Don't Forget the Dark Side of Living in South Korea

Time | 6/11/2018 | Staff
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Nowrojee is regional director for Asia Pacific at the Open Society Foundations.

It was little more than a year ago that South Korean police descended on the home of Lee Jin-young in Seoul, arrested him and placed him in solitary confinement. Lee is a long-time activist who had already been jailed in the 1980s for promoting democracy, but this time he was thrown in prison for different reasons. His so-called crime was running Labor Books, an online library of information on North Korea. Lee was charged with spreading literature that “benefitted the enemy” and could have faced years in prison until a court eventually quashed the charges against him.

Case - South - Korea - Threat - War

Sadly, this is not a unique case in South Korea, where the looming threat of war with the North has taken a serious toll on personal freedoms.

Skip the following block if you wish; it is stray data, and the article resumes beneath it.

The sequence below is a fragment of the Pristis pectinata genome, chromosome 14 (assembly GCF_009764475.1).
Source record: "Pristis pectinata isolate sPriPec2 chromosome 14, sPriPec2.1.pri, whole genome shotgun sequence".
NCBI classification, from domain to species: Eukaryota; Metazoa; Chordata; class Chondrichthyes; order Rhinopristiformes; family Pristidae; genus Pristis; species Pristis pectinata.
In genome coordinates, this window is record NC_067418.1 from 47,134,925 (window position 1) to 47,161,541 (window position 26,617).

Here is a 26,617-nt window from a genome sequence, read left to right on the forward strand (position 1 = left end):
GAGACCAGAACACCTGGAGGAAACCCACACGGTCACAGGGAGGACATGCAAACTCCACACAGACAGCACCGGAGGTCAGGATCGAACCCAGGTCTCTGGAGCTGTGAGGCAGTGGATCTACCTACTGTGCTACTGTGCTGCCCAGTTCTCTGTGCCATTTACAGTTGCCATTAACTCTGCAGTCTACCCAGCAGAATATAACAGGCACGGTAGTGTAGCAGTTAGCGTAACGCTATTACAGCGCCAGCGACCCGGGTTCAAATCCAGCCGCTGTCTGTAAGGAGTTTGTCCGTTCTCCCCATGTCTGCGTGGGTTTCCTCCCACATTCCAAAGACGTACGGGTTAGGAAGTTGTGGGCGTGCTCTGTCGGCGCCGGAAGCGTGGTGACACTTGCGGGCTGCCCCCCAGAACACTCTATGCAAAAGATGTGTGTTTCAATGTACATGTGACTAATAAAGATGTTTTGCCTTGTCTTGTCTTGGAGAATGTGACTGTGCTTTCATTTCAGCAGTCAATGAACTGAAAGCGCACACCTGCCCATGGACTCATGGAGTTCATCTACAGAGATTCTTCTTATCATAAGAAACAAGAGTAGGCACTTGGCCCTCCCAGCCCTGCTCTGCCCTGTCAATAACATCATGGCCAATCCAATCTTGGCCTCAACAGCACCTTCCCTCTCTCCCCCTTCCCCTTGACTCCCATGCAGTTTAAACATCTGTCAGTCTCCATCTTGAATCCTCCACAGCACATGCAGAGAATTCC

President Donald Trump’s on-again, off-again summit with North Korean leader Kim Jong-Il —currently set to go ahead June 12—has dominated world headlines for months. Rights groups have called for human rights violations in North Korea—which happen on an industrial scale through labour camps and mass executions—to remain on the table during discussions. (It emerged on Monday that U.S. officials have agreed not to bring up Pyongyang’s human rights issues at the summit.) Lost in the debate, however, has been that the South is also grappling with its own human rights challenges. Many of these are a consequence of the decades-long state of war with its secluded neighbor.

South - Korea - Ways - Democracy - Media

Although South Korea is in many ways a vibrant democracy with strong media and civil society, human rights continue to be sacrificed in the name of “national security.” Successive governments have relied on tough security laws to restrict freedom of expression, in particular when it comes to debate about the North. The most nefarious of these is the National Security Law...
(Excerpt) Read more at: Time
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Democrate or Republican, the difference is less than the thickness of a cigarette paper, or a slice of pastrami at a delicatesean.
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